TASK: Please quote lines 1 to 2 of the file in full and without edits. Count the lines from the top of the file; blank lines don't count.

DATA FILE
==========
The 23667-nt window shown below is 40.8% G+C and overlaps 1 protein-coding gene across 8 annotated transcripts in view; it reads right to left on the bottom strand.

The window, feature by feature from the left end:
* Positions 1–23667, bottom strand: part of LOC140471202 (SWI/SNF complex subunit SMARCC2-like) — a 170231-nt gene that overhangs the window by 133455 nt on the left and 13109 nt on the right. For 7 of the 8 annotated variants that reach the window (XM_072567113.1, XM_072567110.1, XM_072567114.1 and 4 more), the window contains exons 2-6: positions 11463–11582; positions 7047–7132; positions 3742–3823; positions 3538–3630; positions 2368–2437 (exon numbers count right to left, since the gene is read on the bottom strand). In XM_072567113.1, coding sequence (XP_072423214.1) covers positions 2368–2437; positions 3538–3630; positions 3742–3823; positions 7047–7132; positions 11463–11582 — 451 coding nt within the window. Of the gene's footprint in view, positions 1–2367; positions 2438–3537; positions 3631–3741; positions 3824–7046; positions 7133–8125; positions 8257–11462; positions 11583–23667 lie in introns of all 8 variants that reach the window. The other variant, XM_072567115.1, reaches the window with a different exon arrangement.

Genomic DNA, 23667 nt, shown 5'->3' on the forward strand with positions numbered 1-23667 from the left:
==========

The 23667-nt window shown below is 40.8% G+C and overlaps 1 protein-coding gene across 8 annotated transcripts in view; it reads right to left on the bottom strand.

The window, feature by feature from the left end: